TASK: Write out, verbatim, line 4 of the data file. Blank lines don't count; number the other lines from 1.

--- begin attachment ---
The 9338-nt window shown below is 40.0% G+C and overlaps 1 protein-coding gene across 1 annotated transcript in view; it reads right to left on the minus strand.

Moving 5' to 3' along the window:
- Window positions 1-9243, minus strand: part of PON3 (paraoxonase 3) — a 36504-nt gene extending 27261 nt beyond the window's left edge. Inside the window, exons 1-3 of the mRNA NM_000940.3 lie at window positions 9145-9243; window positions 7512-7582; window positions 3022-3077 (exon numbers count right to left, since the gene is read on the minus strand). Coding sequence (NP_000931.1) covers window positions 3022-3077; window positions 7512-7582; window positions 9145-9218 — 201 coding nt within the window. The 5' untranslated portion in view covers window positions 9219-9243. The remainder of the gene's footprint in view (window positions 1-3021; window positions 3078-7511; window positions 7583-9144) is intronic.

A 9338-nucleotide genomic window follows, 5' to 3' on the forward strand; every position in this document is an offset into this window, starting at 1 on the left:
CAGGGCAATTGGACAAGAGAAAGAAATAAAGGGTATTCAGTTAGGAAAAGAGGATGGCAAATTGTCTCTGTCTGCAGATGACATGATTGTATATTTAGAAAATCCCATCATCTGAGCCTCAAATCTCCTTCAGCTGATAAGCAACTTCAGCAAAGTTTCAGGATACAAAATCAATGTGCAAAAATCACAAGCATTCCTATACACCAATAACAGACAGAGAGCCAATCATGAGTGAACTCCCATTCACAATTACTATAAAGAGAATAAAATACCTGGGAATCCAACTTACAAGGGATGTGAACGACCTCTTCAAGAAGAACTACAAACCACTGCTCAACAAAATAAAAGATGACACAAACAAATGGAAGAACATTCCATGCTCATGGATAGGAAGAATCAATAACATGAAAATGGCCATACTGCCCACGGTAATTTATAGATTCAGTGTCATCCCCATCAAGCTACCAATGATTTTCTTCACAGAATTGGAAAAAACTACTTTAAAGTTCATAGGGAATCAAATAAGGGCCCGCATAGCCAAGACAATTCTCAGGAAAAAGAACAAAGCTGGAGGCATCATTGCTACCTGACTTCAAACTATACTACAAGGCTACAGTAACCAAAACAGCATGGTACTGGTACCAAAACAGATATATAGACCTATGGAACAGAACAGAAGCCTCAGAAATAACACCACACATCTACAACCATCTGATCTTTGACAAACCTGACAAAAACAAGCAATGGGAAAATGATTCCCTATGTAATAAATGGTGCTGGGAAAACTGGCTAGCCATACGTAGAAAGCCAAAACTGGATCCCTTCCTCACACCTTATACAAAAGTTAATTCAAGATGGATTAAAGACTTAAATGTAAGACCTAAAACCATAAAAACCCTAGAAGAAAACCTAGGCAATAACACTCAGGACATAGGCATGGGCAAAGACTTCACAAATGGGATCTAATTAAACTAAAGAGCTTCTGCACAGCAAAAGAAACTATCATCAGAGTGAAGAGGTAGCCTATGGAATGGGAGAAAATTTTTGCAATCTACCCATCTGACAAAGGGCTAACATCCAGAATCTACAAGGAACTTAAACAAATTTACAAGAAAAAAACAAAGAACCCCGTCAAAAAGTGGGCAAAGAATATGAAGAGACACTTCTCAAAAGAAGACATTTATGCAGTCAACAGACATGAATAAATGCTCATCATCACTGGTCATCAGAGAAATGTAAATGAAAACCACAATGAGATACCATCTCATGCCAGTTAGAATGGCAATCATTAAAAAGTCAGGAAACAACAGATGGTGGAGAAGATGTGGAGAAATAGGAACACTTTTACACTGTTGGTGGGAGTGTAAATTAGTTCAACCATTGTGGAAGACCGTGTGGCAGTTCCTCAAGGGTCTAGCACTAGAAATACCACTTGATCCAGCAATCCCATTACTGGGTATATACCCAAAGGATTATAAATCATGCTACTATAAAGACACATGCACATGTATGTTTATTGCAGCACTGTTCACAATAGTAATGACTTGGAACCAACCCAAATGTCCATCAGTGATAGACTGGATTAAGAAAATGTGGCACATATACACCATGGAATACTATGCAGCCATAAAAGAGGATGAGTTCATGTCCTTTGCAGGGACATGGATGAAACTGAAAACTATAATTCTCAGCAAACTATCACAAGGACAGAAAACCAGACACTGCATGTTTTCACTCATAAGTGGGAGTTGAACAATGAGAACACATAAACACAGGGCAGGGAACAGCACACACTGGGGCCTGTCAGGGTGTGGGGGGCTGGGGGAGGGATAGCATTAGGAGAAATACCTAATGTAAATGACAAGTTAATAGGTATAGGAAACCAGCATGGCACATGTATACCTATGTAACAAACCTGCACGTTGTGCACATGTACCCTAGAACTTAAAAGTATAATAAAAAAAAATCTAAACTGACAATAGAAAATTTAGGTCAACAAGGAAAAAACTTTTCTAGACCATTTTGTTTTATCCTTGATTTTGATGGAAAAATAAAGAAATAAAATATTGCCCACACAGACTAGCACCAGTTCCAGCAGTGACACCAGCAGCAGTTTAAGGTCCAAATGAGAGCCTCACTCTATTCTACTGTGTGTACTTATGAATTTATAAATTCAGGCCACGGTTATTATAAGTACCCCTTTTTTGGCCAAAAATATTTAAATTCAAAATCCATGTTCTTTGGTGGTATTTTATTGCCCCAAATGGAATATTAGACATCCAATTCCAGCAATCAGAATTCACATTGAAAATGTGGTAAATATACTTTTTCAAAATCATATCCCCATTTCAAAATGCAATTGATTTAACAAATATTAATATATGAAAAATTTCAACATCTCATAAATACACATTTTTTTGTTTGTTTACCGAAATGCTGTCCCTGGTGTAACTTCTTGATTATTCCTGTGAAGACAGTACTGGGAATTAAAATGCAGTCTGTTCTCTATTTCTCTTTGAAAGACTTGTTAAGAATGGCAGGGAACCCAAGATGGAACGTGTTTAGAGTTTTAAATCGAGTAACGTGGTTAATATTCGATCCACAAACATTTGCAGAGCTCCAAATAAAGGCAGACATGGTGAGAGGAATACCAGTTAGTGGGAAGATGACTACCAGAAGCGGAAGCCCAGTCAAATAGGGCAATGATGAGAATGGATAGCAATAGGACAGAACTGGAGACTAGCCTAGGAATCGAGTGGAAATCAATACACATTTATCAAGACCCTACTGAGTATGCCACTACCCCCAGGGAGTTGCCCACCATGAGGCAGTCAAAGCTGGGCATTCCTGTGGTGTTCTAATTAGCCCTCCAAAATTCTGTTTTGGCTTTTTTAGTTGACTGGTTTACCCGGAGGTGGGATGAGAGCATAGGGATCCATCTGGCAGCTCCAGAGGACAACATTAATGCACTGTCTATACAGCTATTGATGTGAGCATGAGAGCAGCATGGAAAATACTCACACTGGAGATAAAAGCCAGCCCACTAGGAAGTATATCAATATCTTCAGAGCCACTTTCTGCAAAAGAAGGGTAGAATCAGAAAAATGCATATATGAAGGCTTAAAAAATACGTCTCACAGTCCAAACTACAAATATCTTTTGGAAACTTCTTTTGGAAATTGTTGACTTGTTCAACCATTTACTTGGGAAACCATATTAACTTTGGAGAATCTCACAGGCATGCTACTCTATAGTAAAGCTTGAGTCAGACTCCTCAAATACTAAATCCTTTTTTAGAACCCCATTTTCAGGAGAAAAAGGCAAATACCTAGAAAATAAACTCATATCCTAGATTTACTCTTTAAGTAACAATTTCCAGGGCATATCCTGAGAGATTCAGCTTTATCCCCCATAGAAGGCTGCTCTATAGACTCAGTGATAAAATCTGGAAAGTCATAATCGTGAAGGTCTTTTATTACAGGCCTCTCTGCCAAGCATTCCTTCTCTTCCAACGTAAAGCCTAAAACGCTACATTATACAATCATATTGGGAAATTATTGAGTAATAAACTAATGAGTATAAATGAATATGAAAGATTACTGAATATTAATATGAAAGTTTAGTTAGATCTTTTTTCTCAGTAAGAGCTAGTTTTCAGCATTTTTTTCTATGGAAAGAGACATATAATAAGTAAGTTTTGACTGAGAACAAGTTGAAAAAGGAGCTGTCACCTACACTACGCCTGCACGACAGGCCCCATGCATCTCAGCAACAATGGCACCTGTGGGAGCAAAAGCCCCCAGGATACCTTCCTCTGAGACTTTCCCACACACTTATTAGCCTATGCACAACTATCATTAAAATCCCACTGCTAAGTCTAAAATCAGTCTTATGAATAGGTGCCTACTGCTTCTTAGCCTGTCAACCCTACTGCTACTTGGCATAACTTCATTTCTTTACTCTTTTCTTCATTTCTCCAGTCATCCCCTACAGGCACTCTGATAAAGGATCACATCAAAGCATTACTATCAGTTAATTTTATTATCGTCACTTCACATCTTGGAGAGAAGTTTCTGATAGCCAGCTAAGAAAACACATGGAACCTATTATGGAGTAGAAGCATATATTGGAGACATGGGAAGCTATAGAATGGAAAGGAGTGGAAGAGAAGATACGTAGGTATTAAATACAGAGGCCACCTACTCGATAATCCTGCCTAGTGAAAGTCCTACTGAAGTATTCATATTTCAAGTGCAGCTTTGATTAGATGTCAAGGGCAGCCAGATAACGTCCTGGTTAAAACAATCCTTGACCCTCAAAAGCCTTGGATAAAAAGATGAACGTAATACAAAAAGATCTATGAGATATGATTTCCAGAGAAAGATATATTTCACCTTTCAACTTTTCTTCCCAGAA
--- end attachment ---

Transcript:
A 9338-nucleotide genomic window follows, 5' to 3' on the forward strand; every position in this document is an offset into this window, starting at 1 on the left: